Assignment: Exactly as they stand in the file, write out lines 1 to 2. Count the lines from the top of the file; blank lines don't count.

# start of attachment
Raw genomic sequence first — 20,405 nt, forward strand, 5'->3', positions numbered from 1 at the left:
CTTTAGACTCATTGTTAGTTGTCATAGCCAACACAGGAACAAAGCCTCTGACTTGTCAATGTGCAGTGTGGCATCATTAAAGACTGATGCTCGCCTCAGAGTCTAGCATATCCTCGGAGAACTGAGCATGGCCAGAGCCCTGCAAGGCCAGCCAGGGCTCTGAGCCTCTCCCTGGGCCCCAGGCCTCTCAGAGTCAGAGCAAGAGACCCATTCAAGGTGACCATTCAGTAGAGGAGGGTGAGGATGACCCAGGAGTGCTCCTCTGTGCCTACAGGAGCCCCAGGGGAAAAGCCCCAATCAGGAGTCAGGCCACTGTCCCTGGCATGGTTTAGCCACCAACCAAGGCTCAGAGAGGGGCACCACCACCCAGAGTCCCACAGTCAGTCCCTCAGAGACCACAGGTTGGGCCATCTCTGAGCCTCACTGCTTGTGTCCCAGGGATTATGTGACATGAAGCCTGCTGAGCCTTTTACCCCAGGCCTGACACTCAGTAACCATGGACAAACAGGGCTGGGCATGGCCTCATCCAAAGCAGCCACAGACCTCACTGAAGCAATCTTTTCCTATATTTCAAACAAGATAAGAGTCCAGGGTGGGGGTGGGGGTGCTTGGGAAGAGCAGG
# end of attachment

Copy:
Raw genomic sequence first — 20,405 nt, forward strand, 5'->3', positions numbered from 1 at the left:
CTTTAGACTCATTGTTAGTTGTCATAGCCAACACAGGAACAAAGCCTCTGACTTGTCAATGTGCAGTGTGGCATCATTAAAGACTGATGCTCGCCTCAGAGTCTAGCATATCCTCGGAGAACTGAGCATGGCCAGAGCCCTGCAAGGCCAGCCAGGGCTCTGAGCCTCTCCCTGGGCCCCAGGCCTCTCAGAGTCAGAGCAAGAGACCCATTCAAGGTGACCATTCAGTAGAGGAGGGTGAGGATGACCCAGGAGTGCTCCTCTGTGCCTACAGGAGCCCCAGGGGAAAAGCCCCAATCAGGAGTCAGGCCACTGTCCCTGGCATGGTTTAGCCACCAACCAAGGCTCAGAGAGGGGCACCACCACCCAGAGTCCCACAGTCAGTCCCTCAGAGACCACAGGTTGGGCCATCTCTGAGCCTCACTGCTTGTGTCCCAGGGATTATGTGACATGAAGCCTGCTGAGCCTTTTACCCCAGGCCTGACACTCAGTAACCATGGACAAACAGGGCTGGGCATGGCCTCATCCAAAGCAGCCACAGACCTCACTGAAGCAATCTTTTCCTATATTTCAAACAAGATAAGAGTCCAGGGTGGGGGTGGGGGTGCTTGGGAAGAGCAGG